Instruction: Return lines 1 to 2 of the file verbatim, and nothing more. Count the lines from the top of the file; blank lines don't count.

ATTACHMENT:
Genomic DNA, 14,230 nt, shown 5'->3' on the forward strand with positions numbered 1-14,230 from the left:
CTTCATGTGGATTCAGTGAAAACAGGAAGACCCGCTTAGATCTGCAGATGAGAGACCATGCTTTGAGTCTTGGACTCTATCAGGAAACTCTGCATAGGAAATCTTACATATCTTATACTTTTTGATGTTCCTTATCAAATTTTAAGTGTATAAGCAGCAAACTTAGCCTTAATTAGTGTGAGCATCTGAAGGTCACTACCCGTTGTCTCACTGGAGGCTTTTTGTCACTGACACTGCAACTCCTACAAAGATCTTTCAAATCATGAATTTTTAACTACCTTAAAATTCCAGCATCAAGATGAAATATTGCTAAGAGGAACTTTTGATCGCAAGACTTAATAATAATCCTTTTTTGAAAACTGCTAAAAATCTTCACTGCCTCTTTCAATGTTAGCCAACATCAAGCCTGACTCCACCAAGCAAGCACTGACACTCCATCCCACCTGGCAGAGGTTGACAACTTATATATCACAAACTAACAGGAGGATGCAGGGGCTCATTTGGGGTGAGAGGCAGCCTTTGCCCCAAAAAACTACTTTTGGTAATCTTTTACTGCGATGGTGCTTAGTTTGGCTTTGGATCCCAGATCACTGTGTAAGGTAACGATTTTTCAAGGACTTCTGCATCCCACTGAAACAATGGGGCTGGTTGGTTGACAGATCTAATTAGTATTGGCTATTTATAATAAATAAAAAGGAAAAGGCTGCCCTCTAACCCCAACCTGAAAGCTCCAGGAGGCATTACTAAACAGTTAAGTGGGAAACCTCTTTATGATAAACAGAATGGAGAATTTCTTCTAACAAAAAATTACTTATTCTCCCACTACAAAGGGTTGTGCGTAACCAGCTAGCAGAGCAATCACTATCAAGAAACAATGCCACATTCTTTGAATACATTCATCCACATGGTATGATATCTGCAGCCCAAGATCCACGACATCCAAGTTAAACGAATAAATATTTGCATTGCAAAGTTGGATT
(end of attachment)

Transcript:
Genomic DNA, 14,230 nt, shown 5'->3' on the forward strand with positions numbered 1-14,230 from the left:
CTTCATGTGGATTCAGTGAAAACAGGAAGACCCGCTTAGATCTGCAGATGAGAGACCATGCTTTGAGTCTTGGACTCTATCAGGAAACTCTGCATAGGAAATCTTACATATCTTATACTTTTTGATGTTCCTTATCAAATTTTAAGTGTATAAGCAGCAAACTTAGCCTTAATTAGTGTGAGCATCTGAAGGTCACTACCCGTTGTCTCACTGGAGGCTTTTTGTCACTGACACTGCAACTCCTACAAAGATCTTTCAAATCATGAATTTTTAACTACCTTAAAATTCCAGCATCAAGATGAAATATTGCTAAGAGGAACTTTTGATCGCAAGACTTAATAATAATCCTTTTTTGAAAACTGCTAAAAATCTTCACTGCCTCTTTCAATGTTAGCCAACATCAAGCCTGACTCCACCAAGCAAGCACTGACACTCCATCCCACCTGGCAGAGGTTGACAACTTATATATCACAAACTAACAGGAGGATGCAGGGGCTCATTTGGGGTGAGAGGCAGCCTTTGCCCCAAAAAACTACTTTTGGTAATCTTTTACTGCGATGGTGCTTAGTTTGGCTTTGGATCCCAGATCACTGTGTAAGGTAACGATTTTTCAAGGACTTCTGCATCCCACTGAAACAATGGGGCTGGTTGGTTGACAGATCTAATTAGTATTGGCTATTTATAATAAATAAAAAGGAAAAGGCTGCCCTCTAACCCCAACCTGAAAGCTCCAGGAGGCATTACTAAACAGTTAAGTGGGAAACCTCTTTATGATAAACAGAATGGAGAATTTCTTCTAACAAAAAATTACTTATTCTCCCACTACAAAGGGTTGTGCGTAACCAGCTAGCAGAGCAATCACTATCAAGAAACAATGCCACATTCTTTGAATACATTCATCCACATGGTATGATATCTGCAGCCCAAGATCCACGACATCCAAGTTAAACGAATAAATATTTGCATTGCAAAGTTGGATT